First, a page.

Canada has an incredible diversity of birds, with over 450 different species calling it home. With so much bird life across the country, birds make up an important part of Canadian life and culture. Birds are deemed so important that every Province has a provincial bird, we also have our noisy neighbours to the south being so proud of their bald eagle (which could have easily been our bird, given their population in Canada), it seemed slightly odd that it has taken so long to officially choose a national bird. For over a year Canadian Geographic has been running a poll to finally decide which bird Canadians wanted to represent them, the shortlist was then whittled down to five, with the winner being announced tonight, the gray jay. It had some tough competition, it was up against the iconic loon, the fierce snowy owl, the well known Canada goose and the adorable black-capped chickadee.
Whilst the loon or the snowy owl may have been the more obvious choices, I am pleased that the gray jay was chosen in the end. This highly intelligent and hardy bird is found across every Province and Territory, given Canada’s scale there are not many species like that, they are also sparsely found in the USA, and are much more common north of the border, they are a true Canadian bird. They are renowned for not just being smart, but being good natured, fearless and determined, ask any mountain hiker what bird is most likely to steal your lunch, I bet they will say the gray jay, or as it is also known, whiskey jack.
They are not intimidated by our winters, sticking it out and getting on with it. They are even known to start nesting in the winter and have been seen incubating eggs in -30. They may not be the most flashy or colourful bird, but they are understated and a perfect fit in their habitat.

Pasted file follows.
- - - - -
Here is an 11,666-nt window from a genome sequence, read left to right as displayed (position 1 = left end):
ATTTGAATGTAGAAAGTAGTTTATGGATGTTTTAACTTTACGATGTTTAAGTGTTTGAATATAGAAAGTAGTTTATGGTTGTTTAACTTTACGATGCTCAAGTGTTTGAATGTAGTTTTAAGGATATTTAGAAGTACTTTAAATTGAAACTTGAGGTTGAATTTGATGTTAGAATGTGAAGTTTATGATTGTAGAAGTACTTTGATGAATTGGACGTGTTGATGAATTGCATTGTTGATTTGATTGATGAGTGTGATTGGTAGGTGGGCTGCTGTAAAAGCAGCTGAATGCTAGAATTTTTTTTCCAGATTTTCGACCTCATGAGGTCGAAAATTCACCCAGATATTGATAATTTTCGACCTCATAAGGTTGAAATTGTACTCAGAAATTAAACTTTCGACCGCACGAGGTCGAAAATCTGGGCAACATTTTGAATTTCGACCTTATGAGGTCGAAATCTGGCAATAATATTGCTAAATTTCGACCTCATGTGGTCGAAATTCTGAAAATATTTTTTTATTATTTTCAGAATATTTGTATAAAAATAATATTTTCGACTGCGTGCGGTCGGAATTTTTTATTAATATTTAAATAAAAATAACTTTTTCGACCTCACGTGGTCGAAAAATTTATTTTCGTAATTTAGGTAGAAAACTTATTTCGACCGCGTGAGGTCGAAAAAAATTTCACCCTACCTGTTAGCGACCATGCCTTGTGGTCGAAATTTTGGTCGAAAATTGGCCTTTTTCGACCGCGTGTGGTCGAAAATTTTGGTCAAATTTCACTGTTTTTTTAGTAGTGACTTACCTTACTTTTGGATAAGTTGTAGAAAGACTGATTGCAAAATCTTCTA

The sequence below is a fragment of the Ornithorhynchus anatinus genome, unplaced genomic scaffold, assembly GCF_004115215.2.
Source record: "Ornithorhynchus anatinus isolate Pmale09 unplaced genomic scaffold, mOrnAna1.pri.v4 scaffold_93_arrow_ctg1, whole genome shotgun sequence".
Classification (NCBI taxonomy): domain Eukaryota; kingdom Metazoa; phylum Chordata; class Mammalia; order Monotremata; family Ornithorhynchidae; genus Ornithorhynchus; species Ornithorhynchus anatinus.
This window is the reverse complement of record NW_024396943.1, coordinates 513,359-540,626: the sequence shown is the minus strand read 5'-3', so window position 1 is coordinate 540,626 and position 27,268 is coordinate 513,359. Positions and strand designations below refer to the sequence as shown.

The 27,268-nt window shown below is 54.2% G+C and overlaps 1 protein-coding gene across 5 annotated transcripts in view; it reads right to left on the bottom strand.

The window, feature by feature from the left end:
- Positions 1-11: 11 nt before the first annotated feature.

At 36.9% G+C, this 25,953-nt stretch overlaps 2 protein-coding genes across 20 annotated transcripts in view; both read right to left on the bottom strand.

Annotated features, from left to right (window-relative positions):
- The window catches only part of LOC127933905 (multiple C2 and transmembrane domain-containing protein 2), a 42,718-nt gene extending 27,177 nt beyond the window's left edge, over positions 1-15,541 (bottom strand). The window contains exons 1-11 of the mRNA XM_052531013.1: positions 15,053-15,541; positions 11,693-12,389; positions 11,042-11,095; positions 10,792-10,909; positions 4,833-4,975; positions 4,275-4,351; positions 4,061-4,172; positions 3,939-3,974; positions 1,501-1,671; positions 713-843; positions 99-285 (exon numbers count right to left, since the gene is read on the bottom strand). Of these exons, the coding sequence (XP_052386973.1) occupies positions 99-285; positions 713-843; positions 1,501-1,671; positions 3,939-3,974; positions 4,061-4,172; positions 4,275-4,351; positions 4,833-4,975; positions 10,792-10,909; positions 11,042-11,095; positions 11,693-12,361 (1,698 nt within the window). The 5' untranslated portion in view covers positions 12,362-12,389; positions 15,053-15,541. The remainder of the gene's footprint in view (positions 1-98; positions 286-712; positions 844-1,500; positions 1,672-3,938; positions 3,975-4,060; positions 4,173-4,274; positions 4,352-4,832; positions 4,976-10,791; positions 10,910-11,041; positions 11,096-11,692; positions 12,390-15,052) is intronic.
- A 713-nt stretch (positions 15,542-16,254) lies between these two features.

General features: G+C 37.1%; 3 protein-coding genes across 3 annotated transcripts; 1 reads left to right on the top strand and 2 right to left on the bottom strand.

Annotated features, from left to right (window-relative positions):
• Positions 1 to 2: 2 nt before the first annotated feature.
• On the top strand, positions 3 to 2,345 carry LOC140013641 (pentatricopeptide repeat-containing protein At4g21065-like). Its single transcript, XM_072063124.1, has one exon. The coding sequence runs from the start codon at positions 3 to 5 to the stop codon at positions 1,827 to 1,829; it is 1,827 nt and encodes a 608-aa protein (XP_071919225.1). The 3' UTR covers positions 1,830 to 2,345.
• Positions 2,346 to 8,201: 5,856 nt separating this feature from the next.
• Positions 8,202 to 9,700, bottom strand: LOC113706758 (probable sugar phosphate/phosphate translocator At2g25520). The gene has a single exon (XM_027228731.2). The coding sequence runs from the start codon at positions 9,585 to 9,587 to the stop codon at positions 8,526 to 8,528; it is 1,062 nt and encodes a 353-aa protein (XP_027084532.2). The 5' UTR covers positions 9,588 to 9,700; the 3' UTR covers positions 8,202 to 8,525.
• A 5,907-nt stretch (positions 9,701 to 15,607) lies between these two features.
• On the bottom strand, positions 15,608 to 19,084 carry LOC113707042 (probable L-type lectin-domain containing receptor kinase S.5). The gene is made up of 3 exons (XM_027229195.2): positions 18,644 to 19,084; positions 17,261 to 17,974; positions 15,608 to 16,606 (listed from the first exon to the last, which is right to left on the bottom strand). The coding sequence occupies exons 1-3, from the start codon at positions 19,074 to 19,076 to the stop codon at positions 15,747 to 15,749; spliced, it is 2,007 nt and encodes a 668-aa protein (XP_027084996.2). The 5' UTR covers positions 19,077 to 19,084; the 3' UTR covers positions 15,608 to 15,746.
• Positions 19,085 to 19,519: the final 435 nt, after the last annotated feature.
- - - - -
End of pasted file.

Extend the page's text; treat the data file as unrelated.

I won’t lie my vote was for the snowy owl, I deemed it to be a fitting species for Canada, but when looking at the arguments I saw the flaws, why choose a national bird that many Canadians may never see, yes they are a gorgeous species, perfectly adapted to the north, but do they have a clear connection with people right across Canada? Also they are the provincial bird of Quebec, and being a provincial and national bird seems greedy.
To some, choosing a national bird seemed pointless, but it is important for us to start talking more about our own wildlife, to have over 50,000 people vote, and widespread media coverage, it was refreshing to see a large number of people in Canada come together to talk and learn about our incredible birds. Well done to all involved, and what happens now? Well I say, national mammal, fish, insect, tree, flower? Let’s complete the set!